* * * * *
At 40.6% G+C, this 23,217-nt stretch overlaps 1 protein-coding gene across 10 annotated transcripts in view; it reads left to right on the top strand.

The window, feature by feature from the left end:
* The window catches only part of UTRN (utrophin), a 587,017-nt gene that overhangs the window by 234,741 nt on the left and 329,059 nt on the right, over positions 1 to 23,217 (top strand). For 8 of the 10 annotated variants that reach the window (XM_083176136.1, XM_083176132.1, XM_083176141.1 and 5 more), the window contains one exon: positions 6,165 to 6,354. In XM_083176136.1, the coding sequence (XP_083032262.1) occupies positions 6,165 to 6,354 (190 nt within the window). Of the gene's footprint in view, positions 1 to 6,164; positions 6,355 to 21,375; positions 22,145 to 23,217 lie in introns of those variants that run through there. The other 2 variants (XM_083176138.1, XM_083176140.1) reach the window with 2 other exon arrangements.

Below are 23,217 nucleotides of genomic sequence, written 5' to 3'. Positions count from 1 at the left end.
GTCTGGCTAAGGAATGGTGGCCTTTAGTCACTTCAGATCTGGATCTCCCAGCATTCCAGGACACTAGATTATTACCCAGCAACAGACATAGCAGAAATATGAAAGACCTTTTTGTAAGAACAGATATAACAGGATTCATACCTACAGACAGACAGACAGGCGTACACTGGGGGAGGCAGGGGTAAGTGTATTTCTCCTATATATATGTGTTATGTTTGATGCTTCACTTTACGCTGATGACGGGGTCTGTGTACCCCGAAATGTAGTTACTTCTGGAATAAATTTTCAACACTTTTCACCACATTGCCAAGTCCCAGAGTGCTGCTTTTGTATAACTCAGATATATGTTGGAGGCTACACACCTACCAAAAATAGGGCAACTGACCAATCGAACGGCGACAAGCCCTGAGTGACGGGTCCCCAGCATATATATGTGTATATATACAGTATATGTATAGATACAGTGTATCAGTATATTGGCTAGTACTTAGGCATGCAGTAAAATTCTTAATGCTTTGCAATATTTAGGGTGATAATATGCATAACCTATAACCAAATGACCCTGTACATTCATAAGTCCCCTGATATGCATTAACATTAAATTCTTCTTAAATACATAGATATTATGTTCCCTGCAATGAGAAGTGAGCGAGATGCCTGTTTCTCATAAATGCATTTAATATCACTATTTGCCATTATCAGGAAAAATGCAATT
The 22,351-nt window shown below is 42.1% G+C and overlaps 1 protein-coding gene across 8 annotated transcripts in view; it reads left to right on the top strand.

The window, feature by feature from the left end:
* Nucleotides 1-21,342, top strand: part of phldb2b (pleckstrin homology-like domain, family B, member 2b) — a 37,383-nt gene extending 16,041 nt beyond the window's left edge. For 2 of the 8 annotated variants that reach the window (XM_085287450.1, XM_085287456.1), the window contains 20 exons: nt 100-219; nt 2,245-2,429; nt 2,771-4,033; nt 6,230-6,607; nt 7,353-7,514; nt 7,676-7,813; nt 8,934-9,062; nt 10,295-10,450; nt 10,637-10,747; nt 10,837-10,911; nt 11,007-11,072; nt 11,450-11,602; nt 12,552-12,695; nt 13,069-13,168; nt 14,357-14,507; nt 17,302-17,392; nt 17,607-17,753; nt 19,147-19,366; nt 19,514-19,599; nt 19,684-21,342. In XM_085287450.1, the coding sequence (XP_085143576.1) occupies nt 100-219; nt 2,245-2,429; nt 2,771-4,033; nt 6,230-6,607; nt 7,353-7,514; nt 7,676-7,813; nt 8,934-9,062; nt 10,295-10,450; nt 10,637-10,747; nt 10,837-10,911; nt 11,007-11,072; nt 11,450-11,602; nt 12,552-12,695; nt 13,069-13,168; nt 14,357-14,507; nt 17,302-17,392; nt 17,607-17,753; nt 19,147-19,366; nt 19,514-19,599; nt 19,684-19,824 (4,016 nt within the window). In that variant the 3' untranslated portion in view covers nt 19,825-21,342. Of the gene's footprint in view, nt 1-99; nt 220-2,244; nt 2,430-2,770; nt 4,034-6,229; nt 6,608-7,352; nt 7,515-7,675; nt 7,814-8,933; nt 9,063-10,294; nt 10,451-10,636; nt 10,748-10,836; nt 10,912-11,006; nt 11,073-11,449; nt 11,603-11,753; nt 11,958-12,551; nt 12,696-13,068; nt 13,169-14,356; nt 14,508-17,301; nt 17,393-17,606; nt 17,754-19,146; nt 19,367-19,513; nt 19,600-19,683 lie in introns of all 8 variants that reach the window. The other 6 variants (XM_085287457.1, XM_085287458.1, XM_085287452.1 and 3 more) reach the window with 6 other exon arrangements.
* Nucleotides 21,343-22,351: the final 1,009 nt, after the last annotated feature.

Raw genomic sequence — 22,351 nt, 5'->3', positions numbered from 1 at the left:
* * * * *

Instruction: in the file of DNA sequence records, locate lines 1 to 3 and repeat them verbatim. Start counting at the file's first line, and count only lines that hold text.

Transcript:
At 40.6% G+C, this 23,217-nt stretch overlaps 1 protein-coding gene across 10 annotated transcripts in view; it reads left to right on the top strand.

The window, feature by feature from the left end:
* The window catches only part of UTRN (utrophin), a 587,017-nt gene that overhangs the window by 234,741 nt on the left and 329,059 nt on the right, over positions 1 to 23,217 (top strand). For 8 of the 10 annotated variants that reach the window (XM_083176136.1, XM_083176132.1, XM_083176141.1 and 5 more), the window contains one exon: positions 6,165 to 6,354. In XM_083176136.1, the coding sequence (XP_083032262.1) occupies positions 6,165 to 6,354 (190 nt within the window). Of the gene's footprint in view, positions 1 to 6,164; positions 6,355 to 21,375; positions 22,145 to 23,217 lie in introns of those variants that run through there. The other 2 variants (XM_083176138.1, XM_083176140.1) reach the window with 2 other exon arrangements.